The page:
Wind challenge not over yet

The province recently celebrated a victory in a crucial Divisional Court case involving a challenge to requirements for wind turbine setbacks, but opponents to the regulations say the issue is still very much alive.

The application for judicial review in Hanna v. Ontario (Attorney General) came from Ian Hanna, a Prince Edward County resident who argued the government failed to comply with the precautionary principle when devising the renewable energy approvals regulation that came into effect in October 2009.

That principle, found in s. 11 of the Environmental Bill of Rights, states that the Ministry of the Environment must use a “precautionary science-based approach in its decision making to protect human health and the environment.”

Hanna offered evidence from three medical doctors who said the ministry’s backing of a 550-metre setback for industrial wind turbines from a residence was unsupported by scientific evidence.

“The gist of their opinion evidence is that there is medical uncertainty about the impact on human health of living in proximity to an industrial wind turbine and that the ‘precautionary principle’ mandates resolution of this scientific issue before setting regulatory standards,” wrote Justice David Aston on behalf of the panel that also included Associate Chief Justice Douglas Cunningham and Justice John Jennings.

As the panel noted, “The health concerns for persons living in proximity to wind turbines cannot be denigrated but they do not trump all other considerations.” It went on to explain that any Ontario resident has the right to challenge the approval of an industrial wind turbine at the Environmental Review Tribunal.

“Thus, if the tribunal is persuaded by evidence that the 550-metre minimum setback is inadequate to protect human health from serious harm, the tribunal has authority to revoke the decision of the director, or at the request of the applicant increase the minimum setback prescribed for the proposed wind turbines,” wrote Aston.

The panel noted the government undertook full public consultation before announcing the setback requirement. The review included scientific evidence, such as World Health Organization reports and the views of acoustical engineering experts.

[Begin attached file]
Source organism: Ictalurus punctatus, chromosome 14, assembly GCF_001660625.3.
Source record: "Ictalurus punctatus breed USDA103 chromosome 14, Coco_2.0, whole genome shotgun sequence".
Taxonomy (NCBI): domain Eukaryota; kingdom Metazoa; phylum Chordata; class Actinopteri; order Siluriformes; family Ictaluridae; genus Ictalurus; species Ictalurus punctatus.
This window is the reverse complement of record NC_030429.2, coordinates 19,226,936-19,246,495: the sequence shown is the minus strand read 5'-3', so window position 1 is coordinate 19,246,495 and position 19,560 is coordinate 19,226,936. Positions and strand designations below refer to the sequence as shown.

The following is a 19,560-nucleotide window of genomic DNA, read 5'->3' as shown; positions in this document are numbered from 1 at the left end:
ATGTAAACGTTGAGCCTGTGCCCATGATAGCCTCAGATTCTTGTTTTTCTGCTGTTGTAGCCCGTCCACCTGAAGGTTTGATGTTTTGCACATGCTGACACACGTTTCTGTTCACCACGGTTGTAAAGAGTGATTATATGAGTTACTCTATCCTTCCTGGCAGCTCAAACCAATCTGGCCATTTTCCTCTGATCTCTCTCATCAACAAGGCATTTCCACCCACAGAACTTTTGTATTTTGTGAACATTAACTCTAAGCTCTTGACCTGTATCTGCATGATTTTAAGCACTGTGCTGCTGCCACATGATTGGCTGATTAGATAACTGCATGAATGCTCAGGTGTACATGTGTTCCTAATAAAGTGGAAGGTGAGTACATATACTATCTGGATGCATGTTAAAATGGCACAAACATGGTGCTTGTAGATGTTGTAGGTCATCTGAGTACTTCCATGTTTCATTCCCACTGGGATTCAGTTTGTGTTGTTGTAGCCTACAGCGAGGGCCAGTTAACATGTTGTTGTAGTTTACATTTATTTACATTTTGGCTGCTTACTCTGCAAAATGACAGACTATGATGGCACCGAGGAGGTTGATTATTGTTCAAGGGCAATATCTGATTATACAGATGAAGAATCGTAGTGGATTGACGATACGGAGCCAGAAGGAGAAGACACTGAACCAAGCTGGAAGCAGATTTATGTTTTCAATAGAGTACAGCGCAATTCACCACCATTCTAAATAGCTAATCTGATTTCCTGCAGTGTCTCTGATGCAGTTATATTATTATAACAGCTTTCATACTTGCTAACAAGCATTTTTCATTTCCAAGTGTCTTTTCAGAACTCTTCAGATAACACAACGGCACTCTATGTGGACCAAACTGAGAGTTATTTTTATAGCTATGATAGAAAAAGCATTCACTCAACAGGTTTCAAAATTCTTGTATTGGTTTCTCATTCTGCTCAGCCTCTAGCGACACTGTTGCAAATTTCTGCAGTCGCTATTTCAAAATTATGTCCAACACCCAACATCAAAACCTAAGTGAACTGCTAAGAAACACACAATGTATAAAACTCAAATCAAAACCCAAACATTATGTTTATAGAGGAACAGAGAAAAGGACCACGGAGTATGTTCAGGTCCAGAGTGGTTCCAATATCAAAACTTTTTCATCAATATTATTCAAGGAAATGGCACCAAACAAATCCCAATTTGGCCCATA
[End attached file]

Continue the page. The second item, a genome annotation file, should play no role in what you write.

“In the context of the broad policy issues at play, the alternative protections provided by the Environmental Review Tribunal and the absence of clear evidence the 550-metre setback requirement is necessarily insufficient, we find that the minister did comply with the requirement in s. 11 of the [Environmental Bill of Rights], notwithstanding the ‘precautionary principle’ in the statement of environmental values,” the panel concluded.

Hanna’s lawyer, Eric Gillespie of Cunningham & Gillespie LLP, says the outcome was clearly not what his client, who’s now seeking leave to appeal from the Ontario Court of Appeal, was looking for.

“The standard of proof and adequacy of evidence submitted by the minister of the environment is the issue,” said Gillespie in a prepared statement announcing the application for leave.

Despite the application, Gillespie believes there are positive aspects to the Divisional Court decision. He tells Law Times the 550-metre setback requirement remains a “completely open question” for the review tribunal to decide.

It’s currently hearing an appeal over a Class 4 wind facility in the township of Camden in the municipality of Chatham-Kent.

Gillespie, who represents the appellant in that matter, noted that as the Divisional Court didn’t issue findings on a motion from the attorney general to dismiss evidence, he suggests all of the information in Hanna will also be available to the tribunal.

In addition, Gillespie says the attorney general’s primary position was that the regulation and statement of environmental values weren’t justiciable issues but notes the court did review those matters.

“This appears to indicate that the statement of environmental values is legally binding on the minister and reviewable by the courts,” says Gillespie.

Torys LLP’s John Terry, who represented the Canadian Wind Energy Association in Hanna, notes a ruling against the province would have put the regulatory framework in question.

“The path that the court took in their decision is consistent with what we thought the court should have taken,” he says.

“The importance of the decision is really in reiterating that the policy and various regulations for the regulation of wind energy in Ontario in the building of wind turbines is consistent with appropriate standards being adopted with respect to health, environment, et cetera.”

In the meantime, the tribunal is expected to finish hearing submissions in the Camden wind project matter in early April. It must provide its decision no later than May 29, says Gillespie.

Robert Hornung, president of the wind association, says his organization is following those proceedings closely.

“It is something that we’re monitoring, and we’ll see where the decision comes forward,” he says. “At the end of the day, we remain quite confident that the balance of scientific and medical evidence clearly indicates that there’s no link between wind turbines and human health.”

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